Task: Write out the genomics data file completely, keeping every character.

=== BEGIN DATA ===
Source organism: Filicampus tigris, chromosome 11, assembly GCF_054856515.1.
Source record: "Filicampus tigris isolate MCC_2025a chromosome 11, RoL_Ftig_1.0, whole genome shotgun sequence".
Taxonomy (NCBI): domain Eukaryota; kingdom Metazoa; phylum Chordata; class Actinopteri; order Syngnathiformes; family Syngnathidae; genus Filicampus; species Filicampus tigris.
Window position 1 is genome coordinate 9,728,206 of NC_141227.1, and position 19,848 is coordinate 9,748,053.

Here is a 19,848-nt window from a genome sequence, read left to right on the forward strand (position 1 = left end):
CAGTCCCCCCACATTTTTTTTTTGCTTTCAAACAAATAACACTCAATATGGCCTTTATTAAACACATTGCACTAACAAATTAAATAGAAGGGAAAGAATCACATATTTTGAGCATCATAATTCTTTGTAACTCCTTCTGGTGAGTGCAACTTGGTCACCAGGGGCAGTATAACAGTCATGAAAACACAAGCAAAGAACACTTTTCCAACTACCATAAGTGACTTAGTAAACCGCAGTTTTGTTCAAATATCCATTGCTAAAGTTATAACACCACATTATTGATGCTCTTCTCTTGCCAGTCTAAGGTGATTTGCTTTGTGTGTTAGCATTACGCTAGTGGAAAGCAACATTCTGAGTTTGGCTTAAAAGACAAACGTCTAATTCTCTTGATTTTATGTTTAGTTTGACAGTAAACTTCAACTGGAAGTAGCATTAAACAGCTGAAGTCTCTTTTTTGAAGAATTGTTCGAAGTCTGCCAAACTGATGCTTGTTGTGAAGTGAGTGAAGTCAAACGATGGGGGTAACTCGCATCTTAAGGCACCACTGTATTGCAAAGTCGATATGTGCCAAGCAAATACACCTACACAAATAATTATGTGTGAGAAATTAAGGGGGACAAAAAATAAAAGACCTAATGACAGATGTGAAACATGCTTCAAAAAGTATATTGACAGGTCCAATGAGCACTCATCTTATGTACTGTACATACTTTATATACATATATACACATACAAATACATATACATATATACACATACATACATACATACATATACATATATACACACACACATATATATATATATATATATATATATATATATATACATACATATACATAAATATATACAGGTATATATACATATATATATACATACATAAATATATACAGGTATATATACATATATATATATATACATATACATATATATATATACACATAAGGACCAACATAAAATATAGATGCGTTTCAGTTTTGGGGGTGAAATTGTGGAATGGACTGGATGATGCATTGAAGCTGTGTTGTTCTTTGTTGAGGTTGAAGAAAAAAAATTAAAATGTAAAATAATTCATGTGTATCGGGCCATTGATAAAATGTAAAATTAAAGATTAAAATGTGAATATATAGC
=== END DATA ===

Source organism: Filicampus tigris, chromosome 11, assembly GCF_054856515.1.
Source record: "Filicampus tigris isolate MCC_2025a chromosome 11, RoL_Ftig_1.0, whole genome shotgun sequence".
Taxonomy (NCBI): domain Eukaryota; kingdom Metazoa; phylum Chordata; class Actinopteri; order Syngnathiformes; family Syngnathidae; genus Filicampus; species Filicampus tigris.
Window position 1 is genome coordinate 9,728,206 of NC_141227.1, and position 19,848 is coordinate 9,748,053.

Here is a 19,848-nt window from a genome sequence, read left to right on the forward strand (position 1 = left end):
CAGTCCCCCCACATTTTTTTTTTGCTTTCAAACAAATAACACTCAATATGGCCTTTATTAAACACATTGCACTAACAAATTAAATAGAAGGGAAAGAATCACATATTTTGAGCATCATAATTCTTTGTAACTCCTTCTGGTGAGTGCAACTTGGTCACCAGGGGCAGTATAACAGTCATGAAAACACAAGCAAAGAACACTTTTCCAACTACCATAAGTGACTTAGTAAACCGCAGTTTTGTTCAAATATCCATTGCTAAAGTTATAACACCACATTATTGATGCTCTTCTCTTGCCAGTCTAAGGTGATTTGCTTTGTGTGTTAGCATTACGCTAGTGGAAAGCAACATTCTGAGTTTGGCTTAAAAGACAAACGTCTAATTCTCTTGATTTTATGTTTAGTTTGACAGTAAACTTCAACTGGAAGTAGCATTAAACAGCTGAAGTCTCTTTTTTGAAGAATTGTTCGAAGTCTGCCAAACTGATGCTTGTTGTGAAGTGAGTGAAGTCAAACGATGGGGGTAACTCGCATCTTAAGGCACCACTGTATTGCAAAGTCGATATGTGCCAAGCAAATACACCTACACAAATAATTATGTGTGAGAAATTAAGGGGGACAAAAAATAAAAGACCTAATGACAGATGTGAAACATGCTTCAAAAAGTATATTGACAGGTCCAATGAGCACTCATCTTATGTACTGTACATACTTTATATACATATATACACATACAAATACATATACATATATACACATACATACATACATACATATACATATATACACACACACATATATATATATATATATATATATATATATATATACATACATATACATAAATATATACAGGTATATATACATATATATATACATACATAAATATATACAGGTATATATACATATATATATATATACATATACATATATATATATACACATAAGGACCAACATAAAATATAGATGCGTTTCAGTTTTGGGGGTGAAATTGTGGAATGGACTGGATGATGCATTGAAGCTGTGTTGTTCTTTGTTGAGGTTGAAGAAAAAAAATTAAAATGTAAAATAATTCATGTGTATCGGGCCATTGATAAAATGTAAAATTAAAGATTAAAATGTGAATATATAGC